-- Nick Halloway (as played by Chevy Chase)
Taking a property like H.G. Wells' novel "The Invisible Man" and tweaking it in such a way as author H.F. Saint did with "Memoirs Of An Invisible Man" is admirable. Published in 1987, it's described as a thriller with the occasional droll humor thrown in for good measure, but it was popular enough to earn Saint an incredible $2.5 million back in the day ... a payday so good that, apparently, the writer never picked up the pen ever again. Wikipedia.org states that he retired and -- in a way -- became invisible.
But the book never collected dust, as they say.
Warner Bros. won the bidding war over the rights to produce a motion picture adaptation of it. The Horror Master himself John Carpenter was hired to direct, and a script was prepared by Robert Collector, Dana Olsen, and William Goldman. Funnyman Chevy Chase was cast as the lead, Nick Halloway, the eventual invisible man; and the cast was rounded out with such hires as Daryl Hannah, Sam Neill, Michael McKean, and Stephen Tobolowsky.
What could go wrong?
Well, the film opened to some pretty awful reviews. Again, taking a cue from the information on Wikipedia.org, it would appear that the respectable performances and solid special effects work truly went nowhere with a script that stuck a bit too close to predictable. For those unaware, here's the plot summary as provided by IMDB.com:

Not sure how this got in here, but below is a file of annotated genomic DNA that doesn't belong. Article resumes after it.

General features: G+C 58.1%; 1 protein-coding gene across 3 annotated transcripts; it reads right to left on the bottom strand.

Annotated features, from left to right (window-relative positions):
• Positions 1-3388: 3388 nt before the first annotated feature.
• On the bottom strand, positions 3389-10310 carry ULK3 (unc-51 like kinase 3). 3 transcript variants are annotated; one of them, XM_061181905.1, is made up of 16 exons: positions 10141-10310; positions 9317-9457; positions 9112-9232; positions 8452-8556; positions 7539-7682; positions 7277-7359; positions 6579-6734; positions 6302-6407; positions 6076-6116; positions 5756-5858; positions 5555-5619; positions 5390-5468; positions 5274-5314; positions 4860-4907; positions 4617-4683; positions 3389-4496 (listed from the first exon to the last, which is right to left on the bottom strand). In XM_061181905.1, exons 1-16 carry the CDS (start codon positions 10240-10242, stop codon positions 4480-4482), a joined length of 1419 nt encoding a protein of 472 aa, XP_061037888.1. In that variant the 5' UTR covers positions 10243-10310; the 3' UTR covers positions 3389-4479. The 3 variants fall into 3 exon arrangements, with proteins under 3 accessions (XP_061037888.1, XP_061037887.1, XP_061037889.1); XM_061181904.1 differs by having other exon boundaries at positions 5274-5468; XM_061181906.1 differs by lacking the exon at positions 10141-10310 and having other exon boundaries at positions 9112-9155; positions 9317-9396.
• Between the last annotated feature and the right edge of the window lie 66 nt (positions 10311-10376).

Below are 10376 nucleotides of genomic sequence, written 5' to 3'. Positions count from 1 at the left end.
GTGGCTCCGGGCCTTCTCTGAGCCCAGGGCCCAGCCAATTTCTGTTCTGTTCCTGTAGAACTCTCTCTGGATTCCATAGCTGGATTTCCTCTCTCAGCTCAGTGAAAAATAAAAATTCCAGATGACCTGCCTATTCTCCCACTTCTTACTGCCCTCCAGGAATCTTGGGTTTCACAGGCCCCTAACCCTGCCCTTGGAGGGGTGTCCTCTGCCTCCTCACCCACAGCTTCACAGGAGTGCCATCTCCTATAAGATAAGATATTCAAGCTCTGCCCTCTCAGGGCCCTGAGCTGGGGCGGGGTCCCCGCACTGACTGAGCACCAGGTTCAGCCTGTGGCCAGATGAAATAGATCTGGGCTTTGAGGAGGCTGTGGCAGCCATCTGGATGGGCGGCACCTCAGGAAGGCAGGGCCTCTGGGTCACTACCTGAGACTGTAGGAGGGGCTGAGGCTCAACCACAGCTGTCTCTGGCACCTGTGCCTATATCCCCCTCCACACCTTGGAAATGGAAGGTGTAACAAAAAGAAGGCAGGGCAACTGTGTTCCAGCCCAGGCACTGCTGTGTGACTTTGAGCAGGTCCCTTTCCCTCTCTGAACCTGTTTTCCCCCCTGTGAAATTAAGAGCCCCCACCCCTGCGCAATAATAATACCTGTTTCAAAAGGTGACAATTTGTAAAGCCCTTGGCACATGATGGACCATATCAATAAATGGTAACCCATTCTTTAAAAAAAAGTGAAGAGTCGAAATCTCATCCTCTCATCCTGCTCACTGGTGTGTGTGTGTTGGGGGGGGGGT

"After a freak accident, a company executive turns completely invisible, goes on the run and becomes hunted by a treacherous CIA official, whilst trying to cope with his new reality."
IMDB.com's Trivia Page for the film indicates that director Carpenter had nothing but troubles working with both leads Chase and Hannah, going so far as to suggest they'd threaten to have him fired if they were unhappy with his work on set. (I've read that the actor had already had director Ivan Reitman removed from the project in pre-production.) Known to be somewhat difficult to work with, Chase apparently had issues with the film's tone (whatever that may mean), perhaps struggling to find a comfortable performance between its seriousness and the suggested comedy.
As always, thanks for reading ... and live long and prosper!